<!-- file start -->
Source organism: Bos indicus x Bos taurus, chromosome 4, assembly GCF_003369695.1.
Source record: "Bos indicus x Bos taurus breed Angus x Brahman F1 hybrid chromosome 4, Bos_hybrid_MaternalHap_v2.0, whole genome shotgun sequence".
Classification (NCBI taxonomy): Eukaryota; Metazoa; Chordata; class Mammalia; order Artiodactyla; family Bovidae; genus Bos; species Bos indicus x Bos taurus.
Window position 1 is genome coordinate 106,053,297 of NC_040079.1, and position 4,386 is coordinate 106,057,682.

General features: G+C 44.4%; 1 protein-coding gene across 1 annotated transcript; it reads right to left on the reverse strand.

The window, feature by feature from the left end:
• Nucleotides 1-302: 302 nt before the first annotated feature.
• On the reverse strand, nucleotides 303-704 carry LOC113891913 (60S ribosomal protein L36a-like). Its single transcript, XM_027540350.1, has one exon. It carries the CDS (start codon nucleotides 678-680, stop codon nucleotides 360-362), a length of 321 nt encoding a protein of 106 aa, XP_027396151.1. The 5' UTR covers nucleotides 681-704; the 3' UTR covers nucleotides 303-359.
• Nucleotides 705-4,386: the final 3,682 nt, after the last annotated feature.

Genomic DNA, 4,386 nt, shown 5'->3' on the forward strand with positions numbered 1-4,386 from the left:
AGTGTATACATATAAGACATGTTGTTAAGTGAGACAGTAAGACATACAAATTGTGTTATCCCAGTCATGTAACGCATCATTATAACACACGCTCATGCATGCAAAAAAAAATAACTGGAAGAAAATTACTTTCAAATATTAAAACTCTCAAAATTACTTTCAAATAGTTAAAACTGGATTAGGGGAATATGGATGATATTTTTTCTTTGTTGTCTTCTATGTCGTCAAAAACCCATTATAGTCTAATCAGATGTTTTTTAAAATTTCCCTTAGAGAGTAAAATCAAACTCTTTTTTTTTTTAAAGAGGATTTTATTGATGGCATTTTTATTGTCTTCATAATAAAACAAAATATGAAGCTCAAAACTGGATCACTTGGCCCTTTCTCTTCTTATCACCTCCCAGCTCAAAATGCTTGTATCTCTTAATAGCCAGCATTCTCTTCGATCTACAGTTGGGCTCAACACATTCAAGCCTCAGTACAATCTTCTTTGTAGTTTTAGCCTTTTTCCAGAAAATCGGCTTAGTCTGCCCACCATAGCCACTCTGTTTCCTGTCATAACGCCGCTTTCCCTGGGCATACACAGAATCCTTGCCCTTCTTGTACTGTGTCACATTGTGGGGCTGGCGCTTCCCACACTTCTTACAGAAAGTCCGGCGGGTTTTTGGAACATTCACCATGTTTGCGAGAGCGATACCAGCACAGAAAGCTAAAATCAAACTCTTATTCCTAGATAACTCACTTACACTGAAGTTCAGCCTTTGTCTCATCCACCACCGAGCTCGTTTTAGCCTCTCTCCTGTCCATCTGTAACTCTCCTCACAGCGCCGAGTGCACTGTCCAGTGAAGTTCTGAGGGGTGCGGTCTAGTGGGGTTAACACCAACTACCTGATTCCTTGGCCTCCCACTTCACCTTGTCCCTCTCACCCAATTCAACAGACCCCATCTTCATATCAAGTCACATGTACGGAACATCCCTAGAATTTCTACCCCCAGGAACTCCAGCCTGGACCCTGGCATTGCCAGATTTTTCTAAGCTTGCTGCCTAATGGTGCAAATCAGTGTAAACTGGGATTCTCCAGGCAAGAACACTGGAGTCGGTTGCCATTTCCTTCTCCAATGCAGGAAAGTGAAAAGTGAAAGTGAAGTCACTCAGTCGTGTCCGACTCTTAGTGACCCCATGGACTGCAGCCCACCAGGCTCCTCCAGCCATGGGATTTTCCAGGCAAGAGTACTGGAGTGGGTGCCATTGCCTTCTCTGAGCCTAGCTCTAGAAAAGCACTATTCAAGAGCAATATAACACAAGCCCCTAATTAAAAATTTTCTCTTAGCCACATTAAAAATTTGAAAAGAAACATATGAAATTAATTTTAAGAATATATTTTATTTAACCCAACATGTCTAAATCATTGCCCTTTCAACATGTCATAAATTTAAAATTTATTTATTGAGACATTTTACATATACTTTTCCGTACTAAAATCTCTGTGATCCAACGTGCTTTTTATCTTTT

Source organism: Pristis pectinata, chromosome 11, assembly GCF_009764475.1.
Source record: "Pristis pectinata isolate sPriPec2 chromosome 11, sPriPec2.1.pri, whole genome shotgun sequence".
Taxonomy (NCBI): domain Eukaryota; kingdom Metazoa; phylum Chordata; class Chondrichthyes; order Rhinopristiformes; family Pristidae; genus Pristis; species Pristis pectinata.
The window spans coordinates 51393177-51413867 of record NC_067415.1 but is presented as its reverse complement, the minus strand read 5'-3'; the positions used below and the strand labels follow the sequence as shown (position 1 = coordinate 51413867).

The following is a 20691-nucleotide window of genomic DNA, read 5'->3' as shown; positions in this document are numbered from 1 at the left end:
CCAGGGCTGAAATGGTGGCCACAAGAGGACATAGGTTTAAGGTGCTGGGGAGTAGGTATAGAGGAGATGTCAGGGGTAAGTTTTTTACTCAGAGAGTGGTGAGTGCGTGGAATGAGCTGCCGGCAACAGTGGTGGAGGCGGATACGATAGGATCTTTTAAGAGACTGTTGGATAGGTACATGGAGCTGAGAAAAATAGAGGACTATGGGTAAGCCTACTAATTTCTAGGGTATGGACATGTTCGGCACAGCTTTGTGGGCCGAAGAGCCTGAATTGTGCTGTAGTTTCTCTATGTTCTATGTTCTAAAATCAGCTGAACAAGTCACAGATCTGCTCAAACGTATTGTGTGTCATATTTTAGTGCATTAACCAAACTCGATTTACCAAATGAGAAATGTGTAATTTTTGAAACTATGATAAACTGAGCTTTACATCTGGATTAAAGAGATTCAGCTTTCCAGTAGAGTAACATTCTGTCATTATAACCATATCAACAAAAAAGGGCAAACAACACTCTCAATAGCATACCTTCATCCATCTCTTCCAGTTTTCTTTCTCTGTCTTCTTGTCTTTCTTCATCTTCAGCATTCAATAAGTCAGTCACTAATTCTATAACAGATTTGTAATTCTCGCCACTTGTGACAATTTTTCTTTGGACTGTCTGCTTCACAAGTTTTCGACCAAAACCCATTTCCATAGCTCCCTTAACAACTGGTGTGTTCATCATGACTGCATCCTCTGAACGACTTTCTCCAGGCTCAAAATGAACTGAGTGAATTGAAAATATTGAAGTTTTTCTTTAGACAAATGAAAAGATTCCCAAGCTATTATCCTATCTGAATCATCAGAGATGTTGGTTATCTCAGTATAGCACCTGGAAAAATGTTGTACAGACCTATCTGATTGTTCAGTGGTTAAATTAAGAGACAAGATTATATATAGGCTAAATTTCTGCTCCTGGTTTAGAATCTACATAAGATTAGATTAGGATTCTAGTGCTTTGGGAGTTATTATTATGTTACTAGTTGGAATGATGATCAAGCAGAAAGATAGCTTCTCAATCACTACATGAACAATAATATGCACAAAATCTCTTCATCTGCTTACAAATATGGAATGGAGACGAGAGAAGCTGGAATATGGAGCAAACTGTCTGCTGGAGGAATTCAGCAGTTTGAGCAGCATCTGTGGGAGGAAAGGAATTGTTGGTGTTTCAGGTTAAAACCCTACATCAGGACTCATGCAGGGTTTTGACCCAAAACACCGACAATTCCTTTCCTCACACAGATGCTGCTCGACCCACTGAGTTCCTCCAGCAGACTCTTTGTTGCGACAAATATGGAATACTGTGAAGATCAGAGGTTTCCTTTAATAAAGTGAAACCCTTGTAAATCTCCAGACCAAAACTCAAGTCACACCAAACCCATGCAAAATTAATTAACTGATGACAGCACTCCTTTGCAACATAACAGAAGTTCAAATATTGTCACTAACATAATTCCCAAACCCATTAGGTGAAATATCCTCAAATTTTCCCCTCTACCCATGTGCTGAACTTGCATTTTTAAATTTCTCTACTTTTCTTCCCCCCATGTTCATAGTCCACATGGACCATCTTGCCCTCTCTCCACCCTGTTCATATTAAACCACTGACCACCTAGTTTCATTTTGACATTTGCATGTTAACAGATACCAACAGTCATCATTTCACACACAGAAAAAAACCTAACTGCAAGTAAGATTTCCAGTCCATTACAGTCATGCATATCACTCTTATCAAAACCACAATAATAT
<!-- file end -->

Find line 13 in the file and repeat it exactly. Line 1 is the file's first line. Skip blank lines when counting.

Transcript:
Source record: "Pristis pectinata isolate sPriPec2 chromosome 11, sPriPec2.1.pri, whole genome shotgun sequence".